Outside the Ohio River Valley, the news of TJ McConnell’s transfer to Arizona didn’t register much more than a blip on the college basketball radar.
Coming off a sophomore season in which he ranked third nationally in steals, McConnell also ranked among the Atlantic 10 Conference leaders in assist/turnover ratio, three-point shooting, and assists.
But playing for a Duquesne program that barely finished the year above .500, it was difficult for McConnell to earn much national recognition.
“T.J. just feels like he would like to try and play at a higher level,” McConnell’s father said at the time.
One week before his transfer, Arizona men’s basketball suffered its most humiliating defeat in recent memory.
Playing in front of 8,433 fans at a soon to be renovated McKale Center, the Wildcats lost in the first round of the NIT to Bucknell University.
Arizona committed 12 turnovers to 13 assists and shot 35.4 percent from the field. With Josiah Turner suspended indefinitely, Nick Johnson shared point guard duties with Jordin Mayes.
The Wildcats finished the season 23-12. Including the Bucknell defeat, four of those losses came at home.
For the next few weeks, Arizona fans anguished over what the future might hold.
Sure, plenty of talent was staying and entering the program. Nick Johnson had shown a good deal of potential freshman year, and Mayes as well as Solomon Hill would provide upper-classmen leadership.
But the chances of Turner remaining at Arizona looked increasingly slim. And that meant Point Guard U needed a new point guard.
On April 10, the Wildcats found him.
After hearing pitches from a number of programs, McConnell committed to the Wildcats, eager to play under Sean Miller.
“It seems like a great fit for me,” he told the Pittsburgh-Gazette. “I just have to work hard and see what happens.”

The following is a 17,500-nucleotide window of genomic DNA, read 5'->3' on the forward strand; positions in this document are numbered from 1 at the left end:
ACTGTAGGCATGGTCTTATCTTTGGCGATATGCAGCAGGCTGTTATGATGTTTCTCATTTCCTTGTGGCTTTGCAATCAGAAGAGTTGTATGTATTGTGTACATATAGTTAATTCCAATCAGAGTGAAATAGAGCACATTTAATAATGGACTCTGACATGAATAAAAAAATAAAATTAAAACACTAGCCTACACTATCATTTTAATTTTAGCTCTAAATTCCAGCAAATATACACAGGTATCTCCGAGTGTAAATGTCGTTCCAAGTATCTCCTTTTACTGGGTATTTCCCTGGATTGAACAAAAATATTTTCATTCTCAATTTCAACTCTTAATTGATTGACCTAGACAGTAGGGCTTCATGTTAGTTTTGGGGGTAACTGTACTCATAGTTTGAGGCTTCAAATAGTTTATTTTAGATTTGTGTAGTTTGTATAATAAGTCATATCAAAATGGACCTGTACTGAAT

By now, we all know what happens.
It’s hard to reduce McConnell’s career at Arizona to just a few frames. Every game he played in, he brought the same level of energy and emotion, unmatched by anyone in the court or in the arena.
Even in his first year as a Wildcat, when he had to sit out due to NCAA transfer rules, he made an enormous presence in the practice gym and on the bench.
McConnell went head-to-head with Mark Lyons in practice, forcing the graduate-transfer to match up with one of the best defenders in the game.
It paid off.
After Lyons hit the game-winner versus Florida, one of the defining images is of McConnell jumping into Grant Jerrett’s arms, full of celebration. He had worked nearly as hard for that win as his teammates.
The Florida win was the first of many magical moments at McKale under McConnell’s watch.
The last of those moments, kissing the block A, cutting down the nets, and running through the Zona Zoo may be remembered the longest.
But McConnell’s time at Arizona will live on in more ways than memories.
He executed the same brand of blue-collar basketball Sean Miller instilled. Teammates, like McConnell’s successor Parker Jackson-Cartwright, bought into this style and will carry it on.
Coaches of all levels, including Miller, like to spew out that no player is bigger than the program.
But TJ McConnell, he is the program. He is Arizona basketball.
From reaching No. 1 in the polls last season to the momentous Gonzaga and Utah victories of this year, all the way to the painstaking Elite Eight losses, McConnell led Arizona through a regal procession.
We were all fortunate enough to wave him on.